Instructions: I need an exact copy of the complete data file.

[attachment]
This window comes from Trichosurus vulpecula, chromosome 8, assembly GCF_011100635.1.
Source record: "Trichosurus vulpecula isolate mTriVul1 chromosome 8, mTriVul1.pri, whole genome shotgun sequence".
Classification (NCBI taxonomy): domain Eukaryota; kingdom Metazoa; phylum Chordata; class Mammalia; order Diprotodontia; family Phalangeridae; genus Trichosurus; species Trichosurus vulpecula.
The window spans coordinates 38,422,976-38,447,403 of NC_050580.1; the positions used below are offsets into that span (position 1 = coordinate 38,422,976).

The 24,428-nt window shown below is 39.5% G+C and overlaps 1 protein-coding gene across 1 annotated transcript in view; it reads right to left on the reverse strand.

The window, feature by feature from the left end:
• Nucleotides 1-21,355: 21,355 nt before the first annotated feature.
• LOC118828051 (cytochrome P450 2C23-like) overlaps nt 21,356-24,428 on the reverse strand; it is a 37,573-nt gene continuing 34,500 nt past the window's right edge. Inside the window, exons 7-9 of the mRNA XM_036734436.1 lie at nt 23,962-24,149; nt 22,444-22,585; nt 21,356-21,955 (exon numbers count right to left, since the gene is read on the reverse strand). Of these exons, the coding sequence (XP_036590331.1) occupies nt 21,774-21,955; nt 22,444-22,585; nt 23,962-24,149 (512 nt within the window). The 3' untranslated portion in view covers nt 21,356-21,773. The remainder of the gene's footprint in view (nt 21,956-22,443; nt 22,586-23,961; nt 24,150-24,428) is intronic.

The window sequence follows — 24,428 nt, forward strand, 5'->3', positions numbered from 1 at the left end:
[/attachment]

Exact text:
This window comes from Trichosurus vulpecula, chromosome 8, assembly GCF_011100635.1.
Source record: "Trichosurus vulpecula isolate mTriVul1 chromosome 8, mTriVul1.pri, whole genome shotgun sequence".
Classification (NCBI taxonomy): domain Eukaryota; kingdom Metazoa; phylum Chordata; class Mammalia; order Diprotodontia; family Phalangeridae; genus Trichosurus; species Trichosurus vulpecula.
The window spans coordinates 38,422,976-38,447,403 of NC_050580.1; the positions used below are offsets into that span (position 1 = coordinate 38,422,976).

The 24,428-nt window shown below is 39.5% G+C and overlaps 1 protein-coding gene across 1 annotated transcript in view; it reads right to left on the reverse strand.

The window, feature by feature from the left end:
• Nucleotides 1-21,355: 21,355 nt before the first annotated feature.
• LOC118828051 (cytochrome P450 2C23-like) overlaps nt 21,356-24,428 on the reverse strand; it is a 37,573-nt gene continuing 34,500 nt past the window's right edge. Inside the window, exons 7-9 of the mRNA XM_036734436.1 lie at nt 23,962-24,149; nt 22,444-22,585; nt 21,356-21,955 (exon numbers count right to left, since the gene is read on the reverse strand). Of these exons, the coding sequence (XP_036590331.1) occupies nt 21,774-21,955; nt 22,444-22,585; nt 23,962-24,149 (512 nt within the window). The 3' untranslated portion in view covers nt 21,356-21,773. The remainder of the gene's footprint in view (nt 21,956-22,443; nt 22,586-23,961; nt 24,150-24,428) is intronic.

The window sequence follows — 24,428 nt, forward strand, 5'->3', positions numbered from 1 at the left end: